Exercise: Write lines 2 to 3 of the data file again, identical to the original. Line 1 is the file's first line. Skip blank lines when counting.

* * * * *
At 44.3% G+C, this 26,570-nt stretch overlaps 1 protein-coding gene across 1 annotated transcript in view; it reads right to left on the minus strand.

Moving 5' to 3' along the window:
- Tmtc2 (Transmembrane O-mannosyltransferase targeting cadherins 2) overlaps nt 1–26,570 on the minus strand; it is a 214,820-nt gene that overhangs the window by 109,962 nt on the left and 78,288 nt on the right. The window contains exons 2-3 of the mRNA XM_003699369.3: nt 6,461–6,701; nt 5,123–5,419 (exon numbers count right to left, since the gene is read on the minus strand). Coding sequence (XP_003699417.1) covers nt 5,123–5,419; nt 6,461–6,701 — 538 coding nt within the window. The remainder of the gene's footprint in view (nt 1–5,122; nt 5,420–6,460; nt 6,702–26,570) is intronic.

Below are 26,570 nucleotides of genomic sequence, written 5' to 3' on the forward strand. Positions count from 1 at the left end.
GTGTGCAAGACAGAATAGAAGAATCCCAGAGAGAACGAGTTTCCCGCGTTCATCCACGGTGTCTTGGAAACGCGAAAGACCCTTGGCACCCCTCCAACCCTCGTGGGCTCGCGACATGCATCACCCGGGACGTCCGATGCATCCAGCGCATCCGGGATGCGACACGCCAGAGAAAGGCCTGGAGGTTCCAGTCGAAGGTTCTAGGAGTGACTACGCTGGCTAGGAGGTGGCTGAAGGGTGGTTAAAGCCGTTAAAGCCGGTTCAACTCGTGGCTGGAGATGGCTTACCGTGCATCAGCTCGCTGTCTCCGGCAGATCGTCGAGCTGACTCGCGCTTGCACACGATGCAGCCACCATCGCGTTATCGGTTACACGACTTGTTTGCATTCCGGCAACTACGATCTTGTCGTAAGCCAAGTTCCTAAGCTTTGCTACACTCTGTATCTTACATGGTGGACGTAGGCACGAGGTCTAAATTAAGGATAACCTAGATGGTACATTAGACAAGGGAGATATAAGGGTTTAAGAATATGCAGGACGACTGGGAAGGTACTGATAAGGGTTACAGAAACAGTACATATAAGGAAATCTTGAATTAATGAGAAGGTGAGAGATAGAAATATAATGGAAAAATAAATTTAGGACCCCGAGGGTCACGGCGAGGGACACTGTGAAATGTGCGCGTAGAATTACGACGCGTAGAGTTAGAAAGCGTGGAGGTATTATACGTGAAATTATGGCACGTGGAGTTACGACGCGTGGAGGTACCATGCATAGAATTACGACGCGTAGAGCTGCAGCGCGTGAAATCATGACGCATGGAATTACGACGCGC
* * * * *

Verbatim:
Moving 5' to 3' along the window:
- Tmtc2 (Transmembrane O-mannosyltransferase targeting cadherins 2) overlaps nt 1–26,570 on the minus strand; it is a 214,820-nt gene that overhangs the window by 109,962 nt on the left and 78,288 nt on the right. The window contains exons 2-3 of the mRNA XM_003699369.3: nt 6,461–6,701; nt 5,123–5,419 (exon numbers count right to left, since the gene is read on the minus strand). Coding sequence (XP_003699417.1) covers nt 5,123–5,419; nt 6,461–6,701 — 538 coding nt within the window. The remainder of the gene's footprint in view (nt 1–5,122; nt 5,420–6,460; nt 6,702–26,570) is intronic.